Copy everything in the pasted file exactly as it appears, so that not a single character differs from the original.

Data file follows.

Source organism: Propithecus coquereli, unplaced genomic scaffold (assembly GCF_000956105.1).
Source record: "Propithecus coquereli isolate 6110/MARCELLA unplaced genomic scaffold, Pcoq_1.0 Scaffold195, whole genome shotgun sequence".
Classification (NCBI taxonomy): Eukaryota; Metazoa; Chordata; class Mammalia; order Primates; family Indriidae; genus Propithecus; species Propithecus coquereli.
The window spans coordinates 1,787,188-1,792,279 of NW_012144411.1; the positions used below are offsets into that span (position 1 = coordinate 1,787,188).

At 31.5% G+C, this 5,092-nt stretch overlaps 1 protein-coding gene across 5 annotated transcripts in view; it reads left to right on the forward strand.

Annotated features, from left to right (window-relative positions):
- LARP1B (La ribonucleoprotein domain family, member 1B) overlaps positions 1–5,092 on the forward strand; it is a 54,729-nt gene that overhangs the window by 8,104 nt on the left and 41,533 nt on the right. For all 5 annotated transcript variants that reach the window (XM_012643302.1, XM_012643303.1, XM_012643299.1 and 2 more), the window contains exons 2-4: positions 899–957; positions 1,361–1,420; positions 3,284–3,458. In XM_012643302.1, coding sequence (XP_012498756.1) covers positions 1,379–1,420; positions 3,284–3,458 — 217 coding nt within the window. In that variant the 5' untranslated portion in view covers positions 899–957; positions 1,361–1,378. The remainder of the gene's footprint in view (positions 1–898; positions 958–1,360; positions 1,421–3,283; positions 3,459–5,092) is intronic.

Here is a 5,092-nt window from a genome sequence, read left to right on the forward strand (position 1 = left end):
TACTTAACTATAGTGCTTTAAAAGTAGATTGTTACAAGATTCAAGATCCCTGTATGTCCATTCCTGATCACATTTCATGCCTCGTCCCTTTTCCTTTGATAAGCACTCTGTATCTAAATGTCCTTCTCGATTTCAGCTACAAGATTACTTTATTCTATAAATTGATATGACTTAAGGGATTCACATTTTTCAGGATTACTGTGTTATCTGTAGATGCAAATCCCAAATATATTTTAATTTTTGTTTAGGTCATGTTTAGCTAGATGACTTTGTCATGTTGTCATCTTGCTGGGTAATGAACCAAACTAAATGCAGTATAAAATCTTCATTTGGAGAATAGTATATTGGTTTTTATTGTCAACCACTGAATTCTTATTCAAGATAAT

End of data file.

Source organism: Propithecus coquereli, unplaced genomic scaffold (assembly GCF_000956105.1).
Source record: "Propithecus coquereli isolate 6110/MARCELLA unplaced genomic scaffold, Pcoq_1.0 Scaffold195, whole genome shotgun sequence".
Classification (NCBI taxonomy): Eukaryota; Metazoa; Chordata; class Mammalia; order Primates; family Indriidae; genus Propithecus; species Propithecus coquereli.
The window spans coordinates 1,787,188-1,792,279 of NW_012144411.1; the positions used below are offsets into that span (position 1 = coordinate 1,787,188).

At 31.5% G+C, this 5,092-nt stretch overlaps 1 protein-coding gene across 5 annotated transcripts in view; it reads left to right on the forward strand.

Annotated features, from left to right (window-relative positions):
- LARP1B (La ribonucleoprotein domain family, member 1B) overlaps positions 1–5,092 on the forward strand; it is a 54,729-nt gene that overhangs the window by 8,104 nt on the left and 41,533 nt on the right. For all 5 annotated transcript variants that reach the window (XM_012643302.1, XM_012643303.1, XM_012643299.1 and 2 more), the window contains exons 2-4: positions 899–957; positions 1,361–1,420; positions 3,284–3,458. In XM_012643302.1, coding sequence (XP_012498756.1) covers positions 1,379–1,420; positions 3,284–3,458 — 217 coding nt within the window. In that variant the 5' untranslated portion in view covers positions 899–957; positions 1,361–1,378. The remainder of the gene's footprint in view (positions 1–898; positions 958–1,360; positions 1,421–3,283; positions 3,459–5,092) is intronic.

Here is a 5,092-nt window from a genome sequence, read left to right on the forward strand (position 1 = left end):
TACTTAACTATAGTGCTTTAAAAGTAGATTGTTACAAGATTCAAGATCCCTGTATGTCCATTCCTGATCACATTTCATGCCTCGTCCCTTTTCCTTTGATAAGCACTCTGTATCTAAATGTCCTTCTCGATTTCAGCTACAAGATTACTTTATTCTATAAATTGATATGACTTAAGGGATTCACATTTTTCAGGATTACTGTGTTATCTGTAGATGCAAATCCCAAATATATTTTAATTTTTGTTTAGGTCATGTTTAGCTAGATGACTTTGTCATGTTGTCATCTTGCTGGGTAATGAACCAAACTAAATGCAGTATAAAATCTTCATTTGGAGAATAGTATATTGGTTTTTATTGTCAACCACTGAATTCTTATTCAAGATAAT